Litho print means big savings on large quantities, lithography is cost-effective on larger orders
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Why Large Volumes of Print Represent Much Better Value

You can see by comparing prices of 500 and 5,000 of our business cards that 10 times the quantity of cards cost less than three times as much? Why is this?

The answer is in the process used to print your cards. We use litho (lithographic) printing which uses aluminium plates to transfer ink, via a series of rollers, to the sheets of paper or card.

The plates are costly to produce, but once made, can produce one or one million prints – the cost of the ink and paper is relatively very small.

Quite often, if you contact us our Design Advice Line or by email, we will suggest an alternative quantity of a particular product if the next step up represents a significant saving. This is not a 'hard-sell'; it's our belief that it would be wrong not to advise you of the (often very small) cost difference between the minimum order quantity and the next quantity break.

Since the plates are expensive, can they be kept and used for future reprints?

Unfortunately not. At one time, plates were made using a process similar to developing photographs. They were exposed to light, developed, and 'fixed' which meant they could be kept indefinitely with careful storage. This meant that future reprints were possible at a significant cost saving.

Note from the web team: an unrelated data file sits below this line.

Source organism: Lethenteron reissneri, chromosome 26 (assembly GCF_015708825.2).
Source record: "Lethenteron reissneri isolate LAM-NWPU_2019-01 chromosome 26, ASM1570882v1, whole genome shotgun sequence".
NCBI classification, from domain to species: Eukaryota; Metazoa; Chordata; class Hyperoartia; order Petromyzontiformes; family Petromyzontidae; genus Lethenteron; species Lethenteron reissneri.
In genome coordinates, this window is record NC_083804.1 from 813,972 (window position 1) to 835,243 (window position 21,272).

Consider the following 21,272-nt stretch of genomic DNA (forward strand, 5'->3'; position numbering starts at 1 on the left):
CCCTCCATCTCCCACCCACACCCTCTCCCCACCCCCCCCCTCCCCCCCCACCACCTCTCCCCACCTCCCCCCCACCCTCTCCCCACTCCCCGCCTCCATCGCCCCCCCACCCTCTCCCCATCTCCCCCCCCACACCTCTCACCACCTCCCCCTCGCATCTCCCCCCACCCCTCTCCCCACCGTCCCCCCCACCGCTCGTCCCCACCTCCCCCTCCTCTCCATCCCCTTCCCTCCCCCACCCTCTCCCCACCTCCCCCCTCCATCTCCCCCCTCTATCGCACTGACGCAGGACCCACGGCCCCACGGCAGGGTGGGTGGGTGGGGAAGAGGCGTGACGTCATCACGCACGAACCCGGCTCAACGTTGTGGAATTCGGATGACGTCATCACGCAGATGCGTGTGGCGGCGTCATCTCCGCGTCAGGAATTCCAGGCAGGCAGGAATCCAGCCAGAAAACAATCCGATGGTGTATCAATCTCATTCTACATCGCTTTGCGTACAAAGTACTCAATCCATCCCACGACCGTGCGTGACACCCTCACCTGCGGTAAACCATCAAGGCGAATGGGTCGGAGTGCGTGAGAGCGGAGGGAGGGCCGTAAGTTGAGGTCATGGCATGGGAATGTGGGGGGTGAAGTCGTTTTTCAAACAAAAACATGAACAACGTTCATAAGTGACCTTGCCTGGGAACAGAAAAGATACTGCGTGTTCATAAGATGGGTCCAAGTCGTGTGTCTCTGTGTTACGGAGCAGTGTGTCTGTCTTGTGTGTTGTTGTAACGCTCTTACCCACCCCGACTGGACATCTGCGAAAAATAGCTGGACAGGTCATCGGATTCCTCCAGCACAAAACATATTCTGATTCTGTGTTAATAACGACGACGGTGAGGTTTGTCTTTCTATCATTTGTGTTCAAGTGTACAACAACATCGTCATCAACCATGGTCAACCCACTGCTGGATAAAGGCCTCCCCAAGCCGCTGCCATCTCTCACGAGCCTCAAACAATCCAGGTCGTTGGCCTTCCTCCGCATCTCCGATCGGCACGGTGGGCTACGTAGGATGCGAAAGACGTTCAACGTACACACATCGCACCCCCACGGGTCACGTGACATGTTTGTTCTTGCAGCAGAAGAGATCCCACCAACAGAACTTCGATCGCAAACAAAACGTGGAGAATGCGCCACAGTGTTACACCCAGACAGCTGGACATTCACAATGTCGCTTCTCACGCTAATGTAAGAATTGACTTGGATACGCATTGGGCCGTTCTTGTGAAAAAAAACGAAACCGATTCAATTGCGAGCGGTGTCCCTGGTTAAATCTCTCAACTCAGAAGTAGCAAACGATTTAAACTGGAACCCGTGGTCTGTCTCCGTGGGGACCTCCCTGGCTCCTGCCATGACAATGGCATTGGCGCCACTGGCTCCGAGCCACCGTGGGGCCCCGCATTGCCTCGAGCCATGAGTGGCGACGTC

Today, plates are manufactured using a CtP (computer to plate) system, which is much faster and more environmentally sound. Lasers 'etch' the image into the plates, a lot like a laser printer in your home or office.

The downside of the process is that because the plates are light-sensitive, they last only a day or two before deteriorating beyond use. Future reprints therefore need to have new plates manufactured, which means there is no cost saving.

However, the new techniques of batch printing that computerisation has brought about – where your job is printed alongside dozens of others – is so efficient that in real terms, prices for the vast majority of printed goods have fallen significantly over the last 15 years or so.

Plan ahead and save money

If you can predict with some accuracy what your likely use of business cards, leaflets, letterheads and so forth is likely to be, it makes sense to order as large a volume as possible (providing of course you have the storage space).

Beware of some of the pitfalls associated with ordering and storing large volumes of print, however. It is clearly a false economy to order a large quantity of letterheads, only to end up disposing of half of them because you have moved offices.

We are always happy to suggest ways of modifying an existing design to avoid as many of these pitfalls as possible. Please feel free to contact us for a no-obligation chat about your ideas on 01457 778788.

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